The Folly of the Unforgiving

Rebecca* laid in her bed, her hands covering her sobbing face. Her 78-year voice crackling to get the words out, “Marcus, I said,” recalling last night’s conversation, “will you forgive me?” She paused telling me the story as I swallowed the lump in my throat. “And he said yes!” Uncontrollable now, her sobs filled the room. I had just heard one the saddest stories of my life. And there was nothing I could do to help her. Rebecca and Marcus had gotten married 58 years ago, only to divorce 7 years later. Rebecca had left him. Granted, Rebecca had her reasons, but even speaking of it some 58 years later, she recalled knowing it was wrong. She knew she should have stayed and made her marriage work. But she just couldn’t. He had hurt her for the last time, and so one day, she just left. She packed her luggage and never looked back. But on his 84th birthday, the Lord impressed on Rebecca her need to call him and make things right. She needed to ask for forgiveness. The burden she had been carrying for almost 60 years needed to be released.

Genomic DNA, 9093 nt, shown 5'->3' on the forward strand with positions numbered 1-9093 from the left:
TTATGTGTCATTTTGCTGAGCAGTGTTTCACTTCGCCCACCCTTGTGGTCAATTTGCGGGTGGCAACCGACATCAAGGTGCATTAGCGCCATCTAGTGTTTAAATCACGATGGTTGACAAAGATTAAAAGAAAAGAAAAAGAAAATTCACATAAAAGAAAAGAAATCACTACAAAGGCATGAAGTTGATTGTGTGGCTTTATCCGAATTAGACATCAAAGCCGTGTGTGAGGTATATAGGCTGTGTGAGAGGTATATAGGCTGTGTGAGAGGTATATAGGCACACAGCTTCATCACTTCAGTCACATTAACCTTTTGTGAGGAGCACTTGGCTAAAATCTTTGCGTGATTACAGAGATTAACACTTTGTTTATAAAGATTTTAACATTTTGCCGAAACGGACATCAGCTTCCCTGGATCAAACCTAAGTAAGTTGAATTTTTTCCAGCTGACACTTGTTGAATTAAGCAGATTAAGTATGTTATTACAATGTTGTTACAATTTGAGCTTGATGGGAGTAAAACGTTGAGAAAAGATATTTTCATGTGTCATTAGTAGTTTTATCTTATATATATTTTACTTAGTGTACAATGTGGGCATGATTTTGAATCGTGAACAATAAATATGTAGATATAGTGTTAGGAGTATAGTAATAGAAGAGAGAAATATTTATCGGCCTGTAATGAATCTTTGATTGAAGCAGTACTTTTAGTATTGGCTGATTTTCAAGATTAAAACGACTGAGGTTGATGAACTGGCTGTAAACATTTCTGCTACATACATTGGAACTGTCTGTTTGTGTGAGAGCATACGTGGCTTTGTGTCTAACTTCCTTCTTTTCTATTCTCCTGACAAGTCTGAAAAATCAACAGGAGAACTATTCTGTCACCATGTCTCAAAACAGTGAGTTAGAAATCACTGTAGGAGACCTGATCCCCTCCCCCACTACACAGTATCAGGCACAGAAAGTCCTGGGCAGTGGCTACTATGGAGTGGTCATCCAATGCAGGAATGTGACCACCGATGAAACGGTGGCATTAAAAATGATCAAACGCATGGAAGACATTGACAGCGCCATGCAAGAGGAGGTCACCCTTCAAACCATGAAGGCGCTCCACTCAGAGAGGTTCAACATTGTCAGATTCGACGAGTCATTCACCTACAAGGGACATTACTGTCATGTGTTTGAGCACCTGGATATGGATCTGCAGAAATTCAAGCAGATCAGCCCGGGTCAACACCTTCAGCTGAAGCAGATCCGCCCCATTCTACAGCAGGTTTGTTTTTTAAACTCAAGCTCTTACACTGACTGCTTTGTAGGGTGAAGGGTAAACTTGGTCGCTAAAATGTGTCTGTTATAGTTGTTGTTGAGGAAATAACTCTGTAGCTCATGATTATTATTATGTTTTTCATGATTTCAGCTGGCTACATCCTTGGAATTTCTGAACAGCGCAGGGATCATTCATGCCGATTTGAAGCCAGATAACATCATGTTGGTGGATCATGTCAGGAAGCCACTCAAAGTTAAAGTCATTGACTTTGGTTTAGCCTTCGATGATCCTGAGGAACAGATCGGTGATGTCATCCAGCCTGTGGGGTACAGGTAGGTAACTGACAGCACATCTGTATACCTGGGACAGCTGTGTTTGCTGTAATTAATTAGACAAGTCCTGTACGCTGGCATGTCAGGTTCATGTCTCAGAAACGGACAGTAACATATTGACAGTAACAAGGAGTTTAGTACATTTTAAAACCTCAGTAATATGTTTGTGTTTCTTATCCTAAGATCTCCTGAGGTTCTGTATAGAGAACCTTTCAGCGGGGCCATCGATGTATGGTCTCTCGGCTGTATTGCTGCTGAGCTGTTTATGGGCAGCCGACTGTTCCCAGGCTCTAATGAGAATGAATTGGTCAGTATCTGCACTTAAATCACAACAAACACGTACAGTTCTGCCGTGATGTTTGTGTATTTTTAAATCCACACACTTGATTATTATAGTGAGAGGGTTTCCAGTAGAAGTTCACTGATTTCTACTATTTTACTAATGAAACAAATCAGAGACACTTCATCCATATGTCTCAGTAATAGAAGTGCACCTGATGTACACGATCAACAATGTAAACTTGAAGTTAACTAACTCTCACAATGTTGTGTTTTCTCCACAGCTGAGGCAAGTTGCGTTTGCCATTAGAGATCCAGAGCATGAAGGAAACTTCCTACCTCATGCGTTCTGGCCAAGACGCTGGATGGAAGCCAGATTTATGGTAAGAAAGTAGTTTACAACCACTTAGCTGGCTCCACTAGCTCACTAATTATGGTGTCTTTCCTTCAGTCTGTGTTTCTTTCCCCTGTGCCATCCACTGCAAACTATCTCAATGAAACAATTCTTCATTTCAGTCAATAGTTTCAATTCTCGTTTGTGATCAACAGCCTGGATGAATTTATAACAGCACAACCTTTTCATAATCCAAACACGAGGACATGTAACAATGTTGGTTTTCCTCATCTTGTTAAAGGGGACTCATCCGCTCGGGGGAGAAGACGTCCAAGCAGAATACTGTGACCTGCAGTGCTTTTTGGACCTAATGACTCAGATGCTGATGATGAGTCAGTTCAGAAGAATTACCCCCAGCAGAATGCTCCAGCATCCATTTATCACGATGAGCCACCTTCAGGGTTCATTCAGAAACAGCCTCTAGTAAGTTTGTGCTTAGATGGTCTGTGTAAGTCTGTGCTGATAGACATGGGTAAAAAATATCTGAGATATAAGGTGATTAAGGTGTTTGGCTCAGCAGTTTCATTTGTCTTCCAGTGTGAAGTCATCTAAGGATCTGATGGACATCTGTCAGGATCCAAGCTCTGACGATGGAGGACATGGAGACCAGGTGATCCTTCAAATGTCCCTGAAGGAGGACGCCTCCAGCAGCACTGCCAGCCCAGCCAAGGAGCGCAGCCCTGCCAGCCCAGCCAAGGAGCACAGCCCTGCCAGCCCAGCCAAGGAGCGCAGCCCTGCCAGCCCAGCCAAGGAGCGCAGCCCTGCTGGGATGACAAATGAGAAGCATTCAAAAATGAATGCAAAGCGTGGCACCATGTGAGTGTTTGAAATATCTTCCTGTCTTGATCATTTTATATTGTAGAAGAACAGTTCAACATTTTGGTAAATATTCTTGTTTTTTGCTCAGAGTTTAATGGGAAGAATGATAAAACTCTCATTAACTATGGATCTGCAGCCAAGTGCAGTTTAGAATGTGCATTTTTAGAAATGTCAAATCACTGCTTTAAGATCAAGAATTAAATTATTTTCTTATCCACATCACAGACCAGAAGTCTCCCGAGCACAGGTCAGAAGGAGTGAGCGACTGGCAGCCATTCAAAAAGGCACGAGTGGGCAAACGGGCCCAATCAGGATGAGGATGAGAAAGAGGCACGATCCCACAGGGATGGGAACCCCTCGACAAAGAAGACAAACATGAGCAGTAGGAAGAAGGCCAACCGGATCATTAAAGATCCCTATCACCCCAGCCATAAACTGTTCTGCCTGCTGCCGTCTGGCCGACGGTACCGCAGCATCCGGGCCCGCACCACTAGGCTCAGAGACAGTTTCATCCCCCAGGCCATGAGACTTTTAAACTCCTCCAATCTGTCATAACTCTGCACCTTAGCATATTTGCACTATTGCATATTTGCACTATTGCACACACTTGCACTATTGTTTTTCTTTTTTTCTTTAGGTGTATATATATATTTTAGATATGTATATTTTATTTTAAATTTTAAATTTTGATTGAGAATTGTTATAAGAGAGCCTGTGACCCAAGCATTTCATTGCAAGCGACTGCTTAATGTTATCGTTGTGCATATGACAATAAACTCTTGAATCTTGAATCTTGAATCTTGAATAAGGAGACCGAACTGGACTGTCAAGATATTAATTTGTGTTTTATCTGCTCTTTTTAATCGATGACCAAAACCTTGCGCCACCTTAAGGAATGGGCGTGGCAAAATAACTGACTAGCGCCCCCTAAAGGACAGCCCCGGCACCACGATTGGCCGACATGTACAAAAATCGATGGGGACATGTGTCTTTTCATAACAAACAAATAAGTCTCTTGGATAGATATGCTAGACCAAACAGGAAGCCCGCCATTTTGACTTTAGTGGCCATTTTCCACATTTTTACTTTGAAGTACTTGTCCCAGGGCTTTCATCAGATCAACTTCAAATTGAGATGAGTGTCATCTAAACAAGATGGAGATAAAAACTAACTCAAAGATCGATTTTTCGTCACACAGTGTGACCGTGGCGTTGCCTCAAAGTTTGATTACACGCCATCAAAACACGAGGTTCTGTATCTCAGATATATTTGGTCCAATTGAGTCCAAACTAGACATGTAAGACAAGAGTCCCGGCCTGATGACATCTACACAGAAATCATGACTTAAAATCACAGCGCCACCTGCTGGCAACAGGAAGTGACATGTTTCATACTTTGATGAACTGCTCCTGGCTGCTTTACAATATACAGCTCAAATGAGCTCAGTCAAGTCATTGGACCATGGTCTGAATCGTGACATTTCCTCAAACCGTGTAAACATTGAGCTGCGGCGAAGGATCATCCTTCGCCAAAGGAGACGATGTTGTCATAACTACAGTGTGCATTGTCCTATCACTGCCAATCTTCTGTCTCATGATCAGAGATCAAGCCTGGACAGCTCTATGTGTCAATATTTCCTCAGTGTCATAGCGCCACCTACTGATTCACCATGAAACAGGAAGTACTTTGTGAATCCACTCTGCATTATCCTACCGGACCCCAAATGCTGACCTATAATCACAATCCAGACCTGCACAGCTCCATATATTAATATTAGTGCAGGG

Not forgiving holds us as the captive, but forgiveness sets us free!

There are lies Satan tells us about forgiveness, and they become the folly of the unforgiving. He tells us that forgiving that person erases what they did to you. You’ll have to walk around and pretend like nothing happened. BUT if you don’t forgive them, then you hold the cards. You are in control. When in reality, not forgiving only holds you as the captive. Someone once said, “To forgive is to set the prisoner free, and then discover the prisoner was you.” As I sat there listening to Miss Rebecca tell her tragic tale and sob her tears of release, I saw the weight lifted from her shoulders. There was a peace in her aged eyes.